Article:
Taming the wild river

Project models St. Louis River estuary rip currents to decrease drowning risks.

Lake rip currents are powerful, channeled currents of water flowing away from shore. And if a person gets caught in one, they can be deadly. Great Lakes rip currents cause, on average, 10 drowning fatalities a year. 

NRRI water researchers have helped inform efforts to better understand the dangerous rip currents along Lake Superior’s south shore, including at Duluth’s Park Point Beach. Buoy observations and rip current models are used by the National Weather Service in Duluth to help inform rip current advisories and warnings of when conditions point to especially dangerous rip currents. 

NRRI has long worked with other local stakeholders to deploy and maintain monitoring buoys and sensors to provide Lake Superior observational data. And that information produced rip current computer models developed by Chin Wu, a professor at the University of Wisconsin - Madison. 

But what about the St. Louis River estuary? Alive with game fish and shore birds aplenty, it attracts folks in boats, canoes and kayaks, as well as swimmers along the shore. NRRI is involved in a new project to more broadly apply Wu’s water current model to the estuary to identify potential and imminent drowning hotspots. 

This effort is funded by the Minnesota Department of Natural Resources Minnesota’s Lake Superior Coastal Program and the Wisconsin Coastal Management Program.

Hotspots and Rips

How do river currents move at and below the surface of this 12,000-acre area of freshwater? How do tributary inflows to the estuary create dynamic mixing patterns, and potentially localized dangerous currents? And what happens when water flow is especially heavy, like during spring snowmelt? Or how does it flow under the ice in the winter?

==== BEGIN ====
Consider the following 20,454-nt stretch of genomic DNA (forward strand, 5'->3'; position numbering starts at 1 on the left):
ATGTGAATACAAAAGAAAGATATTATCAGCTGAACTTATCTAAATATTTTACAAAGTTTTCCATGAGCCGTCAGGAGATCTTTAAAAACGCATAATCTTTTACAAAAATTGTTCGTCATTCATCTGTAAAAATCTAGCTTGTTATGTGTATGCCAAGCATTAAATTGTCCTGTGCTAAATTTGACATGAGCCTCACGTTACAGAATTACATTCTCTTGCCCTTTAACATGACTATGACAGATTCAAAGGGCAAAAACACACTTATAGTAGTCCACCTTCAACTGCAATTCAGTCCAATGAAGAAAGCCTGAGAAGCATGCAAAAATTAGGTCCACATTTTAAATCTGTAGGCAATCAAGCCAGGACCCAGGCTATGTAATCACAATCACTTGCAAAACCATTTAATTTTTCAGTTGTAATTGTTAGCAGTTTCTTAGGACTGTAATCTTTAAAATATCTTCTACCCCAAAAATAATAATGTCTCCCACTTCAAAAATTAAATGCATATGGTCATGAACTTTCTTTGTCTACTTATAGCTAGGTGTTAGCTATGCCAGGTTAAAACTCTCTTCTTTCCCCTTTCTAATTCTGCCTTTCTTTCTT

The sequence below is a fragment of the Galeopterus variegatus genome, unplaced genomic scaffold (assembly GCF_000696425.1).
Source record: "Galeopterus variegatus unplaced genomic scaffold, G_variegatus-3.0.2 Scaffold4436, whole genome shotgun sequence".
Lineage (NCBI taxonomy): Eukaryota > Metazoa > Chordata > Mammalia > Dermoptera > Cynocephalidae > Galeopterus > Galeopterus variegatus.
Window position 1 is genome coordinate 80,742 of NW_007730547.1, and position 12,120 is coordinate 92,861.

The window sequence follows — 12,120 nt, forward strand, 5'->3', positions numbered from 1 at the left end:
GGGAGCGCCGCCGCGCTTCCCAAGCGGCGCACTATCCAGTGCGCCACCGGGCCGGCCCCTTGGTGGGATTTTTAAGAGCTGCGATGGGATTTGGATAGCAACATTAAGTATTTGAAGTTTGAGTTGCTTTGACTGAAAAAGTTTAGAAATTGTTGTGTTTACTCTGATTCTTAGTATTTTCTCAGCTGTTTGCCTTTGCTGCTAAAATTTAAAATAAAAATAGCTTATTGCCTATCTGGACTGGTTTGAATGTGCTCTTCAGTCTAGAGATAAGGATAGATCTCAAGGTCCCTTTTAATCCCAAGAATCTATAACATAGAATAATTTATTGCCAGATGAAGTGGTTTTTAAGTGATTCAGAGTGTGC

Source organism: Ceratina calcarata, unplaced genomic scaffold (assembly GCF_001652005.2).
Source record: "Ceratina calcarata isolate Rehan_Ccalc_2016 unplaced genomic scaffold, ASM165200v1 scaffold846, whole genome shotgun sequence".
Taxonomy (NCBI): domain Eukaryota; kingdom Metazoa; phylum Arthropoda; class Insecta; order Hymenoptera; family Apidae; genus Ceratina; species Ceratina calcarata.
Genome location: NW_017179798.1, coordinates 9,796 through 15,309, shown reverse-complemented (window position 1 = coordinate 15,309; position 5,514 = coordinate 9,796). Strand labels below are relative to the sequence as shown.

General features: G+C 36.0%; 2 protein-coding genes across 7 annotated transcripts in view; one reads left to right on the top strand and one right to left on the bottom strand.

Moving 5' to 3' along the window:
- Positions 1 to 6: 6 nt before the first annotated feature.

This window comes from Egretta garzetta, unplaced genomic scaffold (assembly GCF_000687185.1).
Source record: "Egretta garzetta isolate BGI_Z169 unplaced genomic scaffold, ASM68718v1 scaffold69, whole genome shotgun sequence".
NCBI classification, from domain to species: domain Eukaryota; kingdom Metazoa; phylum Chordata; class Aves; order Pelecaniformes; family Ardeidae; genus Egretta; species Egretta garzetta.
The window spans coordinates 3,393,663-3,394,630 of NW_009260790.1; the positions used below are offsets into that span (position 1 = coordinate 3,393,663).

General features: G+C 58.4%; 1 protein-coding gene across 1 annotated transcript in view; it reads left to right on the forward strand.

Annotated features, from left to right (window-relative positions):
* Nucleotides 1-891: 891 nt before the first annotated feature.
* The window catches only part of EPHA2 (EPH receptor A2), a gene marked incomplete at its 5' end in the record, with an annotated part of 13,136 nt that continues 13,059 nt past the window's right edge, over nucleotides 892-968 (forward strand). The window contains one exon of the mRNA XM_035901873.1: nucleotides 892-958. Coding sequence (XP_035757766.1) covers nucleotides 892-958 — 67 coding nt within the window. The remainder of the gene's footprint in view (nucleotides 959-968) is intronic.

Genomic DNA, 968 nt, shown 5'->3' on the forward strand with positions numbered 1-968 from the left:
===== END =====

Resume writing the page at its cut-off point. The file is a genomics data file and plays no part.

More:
Head and shoulders Chris Fistrup
Chris Filstrup

“We know the estuary is very dynamic and has influences from the St. Louis River and other tributaries, as well as from Lake Superior’s seiche,” said Chris Filstrup, NRRI limnologist and one of the leaders of this effort, “but we don’t know where the drowning risks are and how they change depending on flow conditions.” 

The researchers are working with search and rescue personnel in Minnesota and Wisconsin who have responded to incidents in the estuary to provide them with information about when and where the drowning hotspots are.

First, they will look through historical drowning incidents data – old newspaper articles, community archives, and any rescue crew records. Beyond the incident itself, they hope to glean information about what the conditions were like at the time.

Once they’ve established the historical record, the next step is to understand the currents to prevent future drownings.

“With this year’s rapid snowmelt, there’s a lot of water moving through the estuary, with high flow from the St. Louis River and other streams,” said Filstrup. “That could create some pretty strong currents, and combined with the really cold water, could create a dangerous situation for people on the water.”

Volunteer Science Support

The effort relies on two groups of volunteers to gather and validate information for the project.

UMD’s Recreation Sports Outdoors Program will host kayak tours outfitted with a GPS and temperature sensor towed behind. This will collect data to help validate the temperature portion of the model.

A second citizen science volunteer group will tap recreational paddlers to record the height of the river and use sensors to record surface observations of temperature, conductivity, and total dissolved solids through the summer and fall.  

Preventing drownings hasn’t been a strategic mission of NRRI, but having the expertise to contribute data collection and real-time measurements of water conditions to this important project is fulfilling. But as a scientist, Filstrup is also thinking about applications of the circulation model to support NRRI’s mission.

“We are working on several projects in the estuary this summer, looking at different aspects of water quality,” Filstrup said. “Once we’ve developed the circulation model, we can apply it to how water movement affects nutrient cycling and harmful algal blooms.”

Learn more about volunteering for this project by contacting Tiffany Sprague at tsprague@d.umn.edu.